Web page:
Work on the first of a new class of US aircraft carrier, designed to maintain America’s superiority in naval power-projection for the next four decades, has ground to a halt after problems with its magnetic lifts meant it was unable to hoist armaments on to its flight deck.
The 11 special weapon-carrying lifts designed for the US Navy’s new $13 billion super-carrier USS Gerald R Ford should have been bigger, better and significantly faster than the cable lifts now in use.
But only two of the lifts, which cost $4.5 million each, have been installed. A team of experts has been called in to try to resolve technical issues that have afflicted the navy’s most expensive warship programme.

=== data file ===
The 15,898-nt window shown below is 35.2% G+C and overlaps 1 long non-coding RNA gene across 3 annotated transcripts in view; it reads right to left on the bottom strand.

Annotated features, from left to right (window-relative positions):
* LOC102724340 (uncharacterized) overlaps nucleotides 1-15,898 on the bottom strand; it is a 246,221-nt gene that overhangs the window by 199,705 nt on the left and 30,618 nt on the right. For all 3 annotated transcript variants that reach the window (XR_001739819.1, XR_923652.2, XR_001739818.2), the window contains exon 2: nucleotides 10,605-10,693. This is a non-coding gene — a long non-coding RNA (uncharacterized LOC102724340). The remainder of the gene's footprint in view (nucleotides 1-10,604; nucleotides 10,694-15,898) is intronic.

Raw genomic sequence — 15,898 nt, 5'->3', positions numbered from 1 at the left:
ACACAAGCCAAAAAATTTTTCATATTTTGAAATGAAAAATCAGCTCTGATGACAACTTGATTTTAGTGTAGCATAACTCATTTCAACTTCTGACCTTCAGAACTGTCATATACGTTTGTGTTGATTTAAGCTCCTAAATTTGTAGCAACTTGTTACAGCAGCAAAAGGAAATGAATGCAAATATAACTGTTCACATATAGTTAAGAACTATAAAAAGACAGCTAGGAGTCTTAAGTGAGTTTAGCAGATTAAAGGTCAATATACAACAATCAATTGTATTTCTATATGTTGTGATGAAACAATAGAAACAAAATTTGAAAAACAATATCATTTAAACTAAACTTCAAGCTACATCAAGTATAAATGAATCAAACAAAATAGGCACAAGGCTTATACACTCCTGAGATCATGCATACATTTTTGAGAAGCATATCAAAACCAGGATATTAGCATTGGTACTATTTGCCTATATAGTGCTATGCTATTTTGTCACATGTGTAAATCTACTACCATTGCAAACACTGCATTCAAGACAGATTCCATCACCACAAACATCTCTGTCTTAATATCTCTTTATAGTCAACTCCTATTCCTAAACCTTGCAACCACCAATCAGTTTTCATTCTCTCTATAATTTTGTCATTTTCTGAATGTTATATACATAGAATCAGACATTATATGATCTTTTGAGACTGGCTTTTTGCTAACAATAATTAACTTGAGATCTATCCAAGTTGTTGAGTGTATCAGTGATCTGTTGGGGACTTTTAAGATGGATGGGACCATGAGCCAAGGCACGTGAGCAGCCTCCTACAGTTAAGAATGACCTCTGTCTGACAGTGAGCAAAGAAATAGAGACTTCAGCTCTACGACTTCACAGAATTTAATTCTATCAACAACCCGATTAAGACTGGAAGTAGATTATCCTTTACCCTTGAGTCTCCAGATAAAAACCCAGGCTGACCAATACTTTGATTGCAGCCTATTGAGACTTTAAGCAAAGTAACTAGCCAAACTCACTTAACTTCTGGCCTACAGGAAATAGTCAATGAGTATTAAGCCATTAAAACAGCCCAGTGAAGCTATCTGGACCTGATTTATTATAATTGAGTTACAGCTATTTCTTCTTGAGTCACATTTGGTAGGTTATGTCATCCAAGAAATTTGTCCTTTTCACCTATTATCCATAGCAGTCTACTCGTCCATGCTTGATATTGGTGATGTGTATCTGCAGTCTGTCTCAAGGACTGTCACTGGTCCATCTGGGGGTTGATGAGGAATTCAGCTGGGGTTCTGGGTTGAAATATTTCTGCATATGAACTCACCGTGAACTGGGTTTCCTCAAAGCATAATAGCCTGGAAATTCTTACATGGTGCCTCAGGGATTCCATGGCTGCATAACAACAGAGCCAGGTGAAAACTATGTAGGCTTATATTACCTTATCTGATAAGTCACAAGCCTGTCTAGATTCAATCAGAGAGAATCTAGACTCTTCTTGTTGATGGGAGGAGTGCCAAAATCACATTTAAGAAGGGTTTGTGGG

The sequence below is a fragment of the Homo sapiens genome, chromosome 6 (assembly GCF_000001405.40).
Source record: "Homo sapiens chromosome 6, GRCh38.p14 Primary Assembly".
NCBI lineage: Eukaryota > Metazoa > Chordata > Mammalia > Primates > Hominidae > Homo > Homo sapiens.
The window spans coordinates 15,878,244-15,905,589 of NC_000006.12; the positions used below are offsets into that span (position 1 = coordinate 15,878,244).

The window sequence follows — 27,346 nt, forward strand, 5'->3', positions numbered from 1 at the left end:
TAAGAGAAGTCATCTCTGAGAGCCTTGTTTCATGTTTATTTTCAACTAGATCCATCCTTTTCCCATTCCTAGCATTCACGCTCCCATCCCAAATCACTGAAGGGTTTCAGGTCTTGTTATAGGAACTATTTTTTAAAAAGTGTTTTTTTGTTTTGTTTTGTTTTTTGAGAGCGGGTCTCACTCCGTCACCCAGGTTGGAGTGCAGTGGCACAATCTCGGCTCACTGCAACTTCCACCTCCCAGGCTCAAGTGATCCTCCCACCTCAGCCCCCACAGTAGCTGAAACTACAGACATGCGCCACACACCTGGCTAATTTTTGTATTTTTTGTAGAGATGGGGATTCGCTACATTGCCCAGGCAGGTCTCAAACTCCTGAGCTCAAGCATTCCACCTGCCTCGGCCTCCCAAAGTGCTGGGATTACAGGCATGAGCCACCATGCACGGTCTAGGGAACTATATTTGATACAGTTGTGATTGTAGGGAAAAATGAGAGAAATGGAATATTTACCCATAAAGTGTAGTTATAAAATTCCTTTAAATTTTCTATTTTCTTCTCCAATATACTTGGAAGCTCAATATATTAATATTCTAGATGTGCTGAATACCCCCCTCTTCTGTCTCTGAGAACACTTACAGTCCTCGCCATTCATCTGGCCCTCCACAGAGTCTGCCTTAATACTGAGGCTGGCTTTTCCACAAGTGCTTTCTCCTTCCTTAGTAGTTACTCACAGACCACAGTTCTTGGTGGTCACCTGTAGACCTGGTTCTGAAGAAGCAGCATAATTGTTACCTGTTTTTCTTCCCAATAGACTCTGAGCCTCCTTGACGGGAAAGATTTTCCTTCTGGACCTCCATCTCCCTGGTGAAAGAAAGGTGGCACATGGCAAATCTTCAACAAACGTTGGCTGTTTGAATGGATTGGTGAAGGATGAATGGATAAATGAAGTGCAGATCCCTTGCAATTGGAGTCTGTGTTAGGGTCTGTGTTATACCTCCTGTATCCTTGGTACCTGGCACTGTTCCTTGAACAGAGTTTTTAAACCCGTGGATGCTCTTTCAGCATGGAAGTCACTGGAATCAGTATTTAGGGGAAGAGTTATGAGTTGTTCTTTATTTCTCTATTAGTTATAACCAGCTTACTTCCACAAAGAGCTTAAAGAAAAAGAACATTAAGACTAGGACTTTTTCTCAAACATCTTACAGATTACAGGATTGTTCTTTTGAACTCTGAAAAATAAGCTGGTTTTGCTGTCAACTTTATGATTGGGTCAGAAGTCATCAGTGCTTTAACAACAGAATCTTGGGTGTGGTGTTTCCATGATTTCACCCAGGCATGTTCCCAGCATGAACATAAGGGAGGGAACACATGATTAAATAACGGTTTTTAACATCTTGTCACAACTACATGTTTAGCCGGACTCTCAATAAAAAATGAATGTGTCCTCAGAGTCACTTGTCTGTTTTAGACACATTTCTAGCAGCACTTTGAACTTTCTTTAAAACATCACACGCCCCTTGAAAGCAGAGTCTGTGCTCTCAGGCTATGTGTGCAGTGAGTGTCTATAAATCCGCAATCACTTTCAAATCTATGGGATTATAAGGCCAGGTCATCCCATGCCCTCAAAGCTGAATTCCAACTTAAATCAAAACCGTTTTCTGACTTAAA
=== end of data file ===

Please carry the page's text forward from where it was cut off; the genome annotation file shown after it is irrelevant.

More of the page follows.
The lifts play a crucial role in a carrier’s operational life, bringing up munitions from the lower decks to arm its jets, either the new F-35 joint strike fighters or F/A-18E/F Super Hornets, and their speed directly affects how many missions can be flown.
In theory the electromagnetic lifts on the Gerald R Ford should be capable of lifting 24,000lbs of weapons at 150ft per minute, compared with the present cable lifts on the Nimitz class carrier, which can move 10,000lbs of munitions at 100ft per minute.
A spokesman for US naval sea systems command said the “advanced weapons elevators” had been developed on board the ship without any land-based prototype. The first two installed had revealed problems with the doors and hatches, as well as software issues. The lift was a “first-of-kind development” and “physical adjustments” had been required to ensure it moved up and down smoothly, he said. (end of excerpt)
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